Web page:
Pope Francis today urged leaders attending a United Nations Food and Agriculture (FAO) nutrition conference in Rome to view food and nutrition and the environment as global public issues at a time when nations are more tightly linked with each other than ever before.
“When solidarity is lacking in one country, it's felt around the world,” the pontiff said according to an FAO statement.
He told delegates from the 172 nations attending the Second International Conference on Nutrition (ICN2) to make sure their pledges assure food security to all citizens are put into concrete practice, saying that the right to a healthy diet was about dignity, not charitable hand-outs.
Despite there being enough food for everyone, food issues are regularly subject to manipulated information, claims about national security, corruption and “teary-eyed” evocations of economic crisis, Francis said.
“That is the first challenge we need to overcome,” he said, urging that the rights of the human person need to be embedded in all aid and development programmes.
The fight against hunger and under-nutrition is being handicapped by “the priority of the market and the pre-eminence of profit, which have reduced food to a thing to be bought and sold, and subject to speculation,” the pontiff added.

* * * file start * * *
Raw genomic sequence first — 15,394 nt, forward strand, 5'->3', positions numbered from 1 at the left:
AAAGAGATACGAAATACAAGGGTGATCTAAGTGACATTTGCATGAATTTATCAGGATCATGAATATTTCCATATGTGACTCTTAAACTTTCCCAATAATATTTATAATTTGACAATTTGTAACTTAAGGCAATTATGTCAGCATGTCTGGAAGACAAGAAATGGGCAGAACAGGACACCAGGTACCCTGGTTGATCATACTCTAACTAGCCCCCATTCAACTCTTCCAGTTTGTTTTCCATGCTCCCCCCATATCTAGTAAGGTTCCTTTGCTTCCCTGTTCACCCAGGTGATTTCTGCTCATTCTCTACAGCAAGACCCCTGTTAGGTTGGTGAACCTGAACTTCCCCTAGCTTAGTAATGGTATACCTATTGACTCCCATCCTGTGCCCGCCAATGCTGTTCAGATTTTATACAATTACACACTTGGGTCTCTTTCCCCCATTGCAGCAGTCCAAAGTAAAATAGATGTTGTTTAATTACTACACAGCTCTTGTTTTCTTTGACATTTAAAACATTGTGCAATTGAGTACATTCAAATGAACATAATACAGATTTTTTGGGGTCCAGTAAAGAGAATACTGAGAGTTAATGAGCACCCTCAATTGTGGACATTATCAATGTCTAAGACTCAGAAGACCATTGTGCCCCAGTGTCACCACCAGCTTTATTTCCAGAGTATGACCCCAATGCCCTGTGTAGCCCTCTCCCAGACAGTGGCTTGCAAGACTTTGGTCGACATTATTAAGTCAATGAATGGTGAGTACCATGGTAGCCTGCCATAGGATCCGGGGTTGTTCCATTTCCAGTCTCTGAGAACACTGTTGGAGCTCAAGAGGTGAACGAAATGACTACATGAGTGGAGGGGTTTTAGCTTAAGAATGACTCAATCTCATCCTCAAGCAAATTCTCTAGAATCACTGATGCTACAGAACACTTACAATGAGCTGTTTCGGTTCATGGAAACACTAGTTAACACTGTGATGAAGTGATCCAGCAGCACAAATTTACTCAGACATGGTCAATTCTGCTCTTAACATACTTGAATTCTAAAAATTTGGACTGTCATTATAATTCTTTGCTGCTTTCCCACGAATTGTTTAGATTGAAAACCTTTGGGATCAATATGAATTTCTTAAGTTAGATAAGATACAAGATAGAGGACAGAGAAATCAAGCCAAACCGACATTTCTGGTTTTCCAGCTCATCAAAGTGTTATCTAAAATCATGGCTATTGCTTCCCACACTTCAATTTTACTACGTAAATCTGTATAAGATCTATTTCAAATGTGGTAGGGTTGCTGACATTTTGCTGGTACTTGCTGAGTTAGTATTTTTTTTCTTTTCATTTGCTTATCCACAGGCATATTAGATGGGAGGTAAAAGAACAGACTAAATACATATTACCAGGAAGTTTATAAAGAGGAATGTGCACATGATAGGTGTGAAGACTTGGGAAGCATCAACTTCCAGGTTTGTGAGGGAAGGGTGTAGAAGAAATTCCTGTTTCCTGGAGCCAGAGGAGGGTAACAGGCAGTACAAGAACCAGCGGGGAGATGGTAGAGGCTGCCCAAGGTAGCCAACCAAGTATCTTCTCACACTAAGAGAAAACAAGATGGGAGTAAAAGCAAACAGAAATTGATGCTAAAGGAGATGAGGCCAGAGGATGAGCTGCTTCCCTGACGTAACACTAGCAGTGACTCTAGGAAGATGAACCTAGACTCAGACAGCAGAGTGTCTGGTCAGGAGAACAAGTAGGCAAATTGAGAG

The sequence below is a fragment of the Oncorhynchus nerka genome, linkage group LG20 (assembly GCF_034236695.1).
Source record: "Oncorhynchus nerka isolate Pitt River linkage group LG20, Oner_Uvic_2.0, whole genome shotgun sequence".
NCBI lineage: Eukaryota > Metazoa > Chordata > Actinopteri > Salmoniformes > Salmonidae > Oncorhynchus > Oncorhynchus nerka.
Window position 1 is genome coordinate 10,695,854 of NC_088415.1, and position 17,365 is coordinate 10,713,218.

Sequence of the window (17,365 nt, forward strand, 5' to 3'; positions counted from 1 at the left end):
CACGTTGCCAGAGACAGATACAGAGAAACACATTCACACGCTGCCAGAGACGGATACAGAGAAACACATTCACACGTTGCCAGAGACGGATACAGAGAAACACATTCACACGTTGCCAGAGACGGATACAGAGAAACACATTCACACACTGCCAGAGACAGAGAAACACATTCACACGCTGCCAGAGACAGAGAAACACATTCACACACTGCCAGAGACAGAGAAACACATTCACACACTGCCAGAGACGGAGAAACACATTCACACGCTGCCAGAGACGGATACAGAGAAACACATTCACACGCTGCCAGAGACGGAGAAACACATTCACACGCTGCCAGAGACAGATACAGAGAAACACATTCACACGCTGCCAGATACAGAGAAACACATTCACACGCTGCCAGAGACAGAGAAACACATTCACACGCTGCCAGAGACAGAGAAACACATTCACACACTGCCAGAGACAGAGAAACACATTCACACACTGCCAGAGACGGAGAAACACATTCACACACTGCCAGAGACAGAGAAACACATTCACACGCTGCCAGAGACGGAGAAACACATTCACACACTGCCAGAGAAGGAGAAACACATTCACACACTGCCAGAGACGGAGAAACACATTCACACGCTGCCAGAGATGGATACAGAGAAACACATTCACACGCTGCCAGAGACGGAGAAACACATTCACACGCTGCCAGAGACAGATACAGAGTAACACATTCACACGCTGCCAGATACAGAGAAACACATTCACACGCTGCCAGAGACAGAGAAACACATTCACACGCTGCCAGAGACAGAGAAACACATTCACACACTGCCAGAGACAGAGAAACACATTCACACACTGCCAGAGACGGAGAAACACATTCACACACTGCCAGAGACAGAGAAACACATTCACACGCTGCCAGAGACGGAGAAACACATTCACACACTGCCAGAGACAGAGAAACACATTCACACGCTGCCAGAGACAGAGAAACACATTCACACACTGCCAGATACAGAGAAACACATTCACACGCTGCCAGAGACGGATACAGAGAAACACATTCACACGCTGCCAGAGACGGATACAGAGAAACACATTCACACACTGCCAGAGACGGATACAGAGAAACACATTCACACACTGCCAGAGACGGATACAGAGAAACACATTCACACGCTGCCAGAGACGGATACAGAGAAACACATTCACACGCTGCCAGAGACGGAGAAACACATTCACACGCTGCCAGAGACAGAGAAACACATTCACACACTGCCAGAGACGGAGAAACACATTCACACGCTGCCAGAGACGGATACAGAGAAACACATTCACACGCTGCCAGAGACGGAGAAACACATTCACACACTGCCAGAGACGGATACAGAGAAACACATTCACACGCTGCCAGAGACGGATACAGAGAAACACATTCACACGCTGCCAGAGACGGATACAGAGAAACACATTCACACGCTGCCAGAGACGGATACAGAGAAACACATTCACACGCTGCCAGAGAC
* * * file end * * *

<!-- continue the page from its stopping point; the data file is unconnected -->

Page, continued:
He also highlighted the need to care for the environment and protect the planet. “Humans may forgive but nature does not,” he said, continuing: “We must care for Mother Nature, so that she does not respond with destruction,” flagging the upcoming UN climate conference in Lima, Peru COP20 (COP20) and France (COP21) as opportunities for doing so.
Global leaders on Wednesday approved the Rome Declaration on Nutrition and a Framework for Action, embracing voluntary principles aimed at addressing today's major nutrition challenges and identifying priorities for enhanced international cooperation on nutrition.
Among its priorities are to forge ways to tackle obesity, a growing global health problem even in lower-income countries, to combat micronutrient deficiencies that affect two billion people worldwide, and assure access of all people to healthy diets required for development.
“For the first time in history, humanity can say that misery is not fate and that hunger is completely avoidable,” FAO Director-General José Graziano da Silva said while introducing the pontiff.
Pope Francis has been an outspoken advocate for the poor, saying it is a “God-given right of everyone to have access to adequate food” and urging everyone to be more conscious of their “food choices,” including waste, to end the “global scandal” of hunger.
Earlier this month, the Pontiff wrote a letter to global leaders at the G-20 summit in Brisbane, citing malnutrition as the first of the problems they should seek to solve.
Queen Letizia of Spain, also speaking at ICN2, highlighted the “special importance” of women in ensuring family nutrition.
She also argued that in addition to the moral imperative of tackling hunger, there is an economic one. “Investing in better nutrition can raise productivity and economic growth, reduce health care costs and promote education,” she said.